Sanitation is another part of good pest management for floral ginger. Remove all mature flowers from field, regardless of marketability, so that flowers do not serve as hosts where pests can multiply. Use wide spacing when planting and keep plants trimmed back to avoid overgrown fields that are difficult to spray. Wide spacing prevents easy spread of pests from plant to plant


An insecticidal soap (active ingredient: potassium salts of fatty acids) mixed with a pyrethroid, such Mavrik Aquaflow (active ingredient: fluvalinate, Sandoz of Des Plaines, Illinois) is recommended as a dip for flowers and foliage. This dip is the second half of the systems approach for floral ginger. There are several insecticidal soaps and pyrethroids on the market.
Follow the label rates for mixing, since concentrations vary. Thoroughly mix the soap and pyrethroid in water. Protect the solution from heat and sunlight, and replace it at least once a week. To treat ginger, submerge the flowers, agitating them at the beginning and end of a 5 minute dip period. Avoid oversoaking. Do not rinse. Allow flowers to air dry before packing. Inspect each flower at packing and discard or scrub those with insects
SPECIAL NOTE: The 5 minute dip with agitation is only recommended for ginger from fields where successful pest management is practiced. For flowers that are not treated in the field and are heavily infested with insects, a 2 step treatment is necessary. The first step is a wash in a cleaning solution, e.g., LOC (Liquid Organic Cleaner, Amway of Ada, Michigan), in which bracts are opened to expose insects and the leaf petioles and stalks scrubbed to remove scales. The tiny, green leaflets just below the flower harbor green scales and should be clipped off. The second step is the 5 minute dip in soap and pyrethroid.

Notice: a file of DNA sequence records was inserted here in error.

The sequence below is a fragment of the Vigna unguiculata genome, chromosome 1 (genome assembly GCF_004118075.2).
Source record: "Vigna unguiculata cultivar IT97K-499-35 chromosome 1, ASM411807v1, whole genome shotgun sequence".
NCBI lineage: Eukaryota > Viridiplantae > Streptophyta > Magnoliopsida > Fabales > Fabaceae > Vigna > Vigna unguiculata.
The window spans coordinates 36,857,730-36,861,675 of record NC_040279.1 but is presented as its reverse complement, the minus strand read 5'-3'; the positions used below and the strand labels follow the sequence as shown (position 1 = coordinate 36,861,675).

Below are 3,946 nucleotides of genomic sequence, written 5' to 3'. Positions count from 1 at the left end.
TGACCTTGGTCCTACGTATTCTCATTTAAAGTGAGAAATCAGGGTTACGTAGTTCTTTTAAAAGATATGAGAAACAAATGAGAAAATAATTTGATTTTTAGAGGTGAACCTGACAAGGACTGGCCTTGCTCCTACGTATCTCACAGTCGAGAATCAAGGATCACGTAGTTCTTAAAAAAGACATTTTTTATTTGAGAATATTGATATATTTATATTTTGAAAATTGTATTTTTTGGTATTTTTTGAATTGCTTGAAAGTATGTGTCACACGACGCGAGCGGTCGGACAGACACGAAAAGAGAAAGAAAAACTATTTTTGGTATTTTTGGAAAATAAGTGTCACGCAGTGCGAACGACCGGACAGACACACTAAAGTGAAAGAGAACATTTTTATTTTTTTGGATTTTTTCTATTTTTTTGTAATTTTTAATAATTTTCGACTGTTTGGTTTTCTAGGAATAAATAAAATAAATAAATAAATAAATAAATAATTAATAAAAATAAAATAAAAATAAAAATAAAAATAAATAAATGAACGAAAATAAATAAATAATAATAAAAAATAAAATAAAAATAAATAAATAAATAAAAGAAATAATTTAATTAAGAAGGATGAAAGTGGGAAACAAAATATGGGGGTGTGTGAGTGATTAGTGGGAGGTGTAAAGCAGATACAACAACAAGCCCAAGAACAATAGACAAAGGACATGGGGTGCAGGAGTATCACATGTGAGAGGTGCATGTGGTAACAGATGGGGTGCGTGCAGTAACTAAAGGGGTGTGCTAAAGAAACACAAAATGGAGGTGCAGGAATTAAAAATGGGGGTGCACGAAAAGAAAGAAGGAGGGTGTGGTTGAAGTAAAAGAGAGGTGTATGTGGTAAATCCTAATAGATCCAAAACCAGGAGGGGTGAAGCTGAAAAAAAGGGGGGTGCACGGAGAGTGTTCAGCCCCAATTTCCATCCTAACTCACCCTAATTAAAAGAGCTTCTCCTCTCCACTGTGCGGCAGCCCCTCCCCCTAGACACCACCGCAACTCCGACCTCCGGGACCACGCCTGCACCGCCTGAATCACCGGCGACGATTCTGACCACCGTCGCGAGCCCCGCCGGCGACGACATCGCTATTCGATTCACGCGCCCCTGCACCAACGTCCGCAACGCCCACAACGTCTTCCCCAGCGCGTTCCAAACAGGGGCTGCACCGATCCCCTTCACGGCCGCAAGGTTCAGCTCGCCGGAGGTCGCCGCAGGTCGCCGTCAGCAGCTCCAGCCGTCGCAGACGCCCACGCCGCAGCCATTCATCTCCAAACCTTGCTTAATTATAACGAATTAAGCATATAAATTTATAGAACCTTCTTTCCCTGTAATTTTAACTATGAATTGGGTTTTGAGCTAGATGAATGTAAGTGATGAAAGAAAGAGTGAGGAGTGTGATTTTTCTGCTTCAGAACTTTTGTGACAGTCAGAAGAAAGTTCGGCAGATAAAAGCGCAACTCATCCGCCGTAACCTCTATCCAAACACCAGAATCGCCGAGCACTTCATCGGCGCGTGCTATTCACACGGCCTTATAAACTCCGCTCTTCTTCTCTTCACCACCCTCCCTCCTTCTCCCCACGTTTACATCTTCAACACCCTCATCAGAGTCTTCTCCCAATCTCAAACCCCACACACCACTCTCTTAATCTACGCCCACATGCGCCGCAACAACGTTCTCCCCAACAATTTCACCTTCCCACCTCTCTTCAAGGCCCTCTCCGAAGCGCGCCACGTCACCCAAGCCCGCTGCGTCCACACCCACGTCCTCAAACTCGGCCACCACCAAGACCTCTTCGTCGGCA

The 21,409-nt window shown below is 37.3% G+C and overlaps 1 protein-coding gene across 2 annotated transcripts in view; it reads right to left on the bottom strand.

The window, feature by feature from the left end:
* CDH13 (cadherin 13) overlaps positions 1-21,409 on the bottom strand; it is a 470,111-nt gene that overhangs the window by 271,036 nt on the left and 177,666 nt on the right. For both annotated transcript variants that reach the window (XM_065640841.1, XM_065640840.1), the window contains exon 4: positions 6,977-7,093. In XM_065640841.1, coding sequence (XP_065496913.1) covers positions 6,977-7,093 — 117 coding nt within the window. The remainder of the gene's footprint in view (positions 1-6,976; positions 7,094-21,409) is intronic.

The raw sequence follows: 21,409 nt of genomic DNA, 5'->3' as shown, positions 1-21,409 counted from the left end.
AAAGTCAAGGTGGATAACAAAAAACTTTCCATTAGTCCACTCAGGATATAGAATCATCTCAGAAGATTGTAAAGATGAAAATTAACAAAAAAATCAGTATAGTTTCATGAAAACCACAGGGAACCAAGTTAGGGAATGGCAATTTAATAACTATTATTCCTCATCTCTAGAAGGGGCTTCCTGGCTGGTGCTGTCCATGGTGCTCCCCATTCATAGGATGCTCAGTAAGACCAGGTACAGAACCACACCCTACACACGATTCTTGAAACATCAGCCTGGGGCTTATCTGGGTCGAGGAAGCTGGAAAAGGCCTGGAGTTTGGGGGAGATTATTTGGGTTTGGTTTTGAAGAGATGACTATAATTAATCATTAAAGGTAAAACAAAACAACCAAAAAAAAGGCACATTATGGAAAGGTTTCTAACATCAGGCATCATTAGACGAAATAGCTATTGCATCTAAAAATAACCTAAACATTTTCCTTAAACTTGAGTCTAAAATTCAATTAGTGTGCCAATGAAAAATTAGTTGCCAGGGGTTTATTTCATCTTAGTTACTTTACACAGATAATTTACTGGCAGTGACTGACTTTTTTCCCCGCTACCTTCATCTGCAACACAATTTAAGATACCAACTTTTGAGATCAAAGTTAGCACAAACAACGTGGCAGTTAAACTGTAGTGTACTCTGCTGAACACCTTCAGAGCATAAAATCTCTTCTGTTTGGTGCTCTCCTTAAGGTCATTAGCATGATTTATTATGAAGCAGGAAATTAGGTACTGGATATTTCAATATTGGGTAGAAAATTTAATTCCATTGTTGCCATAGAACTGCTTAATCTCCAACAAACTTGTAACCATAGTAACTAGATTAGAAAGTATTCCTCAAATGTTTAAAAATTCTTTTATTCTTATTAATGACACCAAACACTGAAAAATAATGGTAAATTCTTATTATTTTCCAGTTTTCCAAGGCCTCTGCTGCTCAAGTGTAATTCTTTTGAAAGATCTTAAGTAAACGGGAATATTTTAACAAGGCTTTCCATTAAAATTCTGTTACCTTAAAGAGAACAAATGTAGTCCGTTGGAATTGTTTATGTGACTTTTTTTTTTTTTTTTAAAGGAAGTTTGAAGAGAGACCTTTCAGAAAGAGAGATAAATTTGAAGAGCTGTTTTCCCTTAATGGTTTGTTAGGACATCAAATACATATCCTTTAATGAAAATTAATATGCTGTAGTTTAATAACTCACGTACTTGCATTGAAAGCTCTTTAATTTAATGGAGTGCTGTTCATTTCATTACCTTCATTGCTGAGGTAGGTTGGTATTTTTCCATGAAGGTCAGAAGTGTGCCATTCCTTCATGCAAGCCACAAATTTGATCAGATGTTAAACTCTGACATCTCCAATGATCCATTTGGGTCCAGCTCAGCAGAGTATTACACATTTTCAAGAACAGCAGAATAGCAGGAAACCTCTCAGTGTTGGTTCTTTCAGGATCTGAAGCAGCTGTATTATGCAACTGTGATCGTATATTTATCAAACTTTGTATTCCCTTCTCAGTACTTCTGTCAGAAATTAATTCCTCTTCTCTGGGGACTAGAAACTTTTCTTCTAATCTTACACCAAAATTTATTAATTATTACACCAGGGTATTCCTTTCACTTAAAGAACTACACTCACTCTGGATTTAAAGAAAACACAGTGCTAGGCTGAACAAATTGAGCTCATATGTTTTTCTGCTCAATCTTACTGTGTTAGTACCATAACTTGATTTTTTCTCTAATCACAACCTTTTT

An alternative to chemical insecticidal dip after harvest is hot water immersion of ginger. Research has demonstrated that a systems approach consisting of insecticide application before harvest and hot water immersion after harvest at 49C (120F) for 12 minutes provided quarantine security, eliminating all insect pests of floral ginger including aphids, mealybugs, cardamom thrips, green scales, and ants. Vase life of hot water treated flowers was not affected in small, experimental tanks. Testing is continuing to confirm the safety and efficacy of the treatment in large, commercial capacity tanks.


Insecticidal soaps and Mavrik Aquaflow have the signal word "CAUTION" which indicates the lowest level of the three categories of risk to workers. Some pyrethroids are in higher risk categories. Read labels carefully. Avoid breathing spray mist and contacting eyes, skin, or clothing. All safety precautions on the label regarding protective clothing and equipment must be followed. Eye protection, elbow-length rubber gloves, rubber or plastic apron, and waterproof boots are necessary because of possible exposure by splashing. The label may have additional requirements. When the dip is not in use, a locked cover over the dip container will prevent animals and children from contacting the pesticide.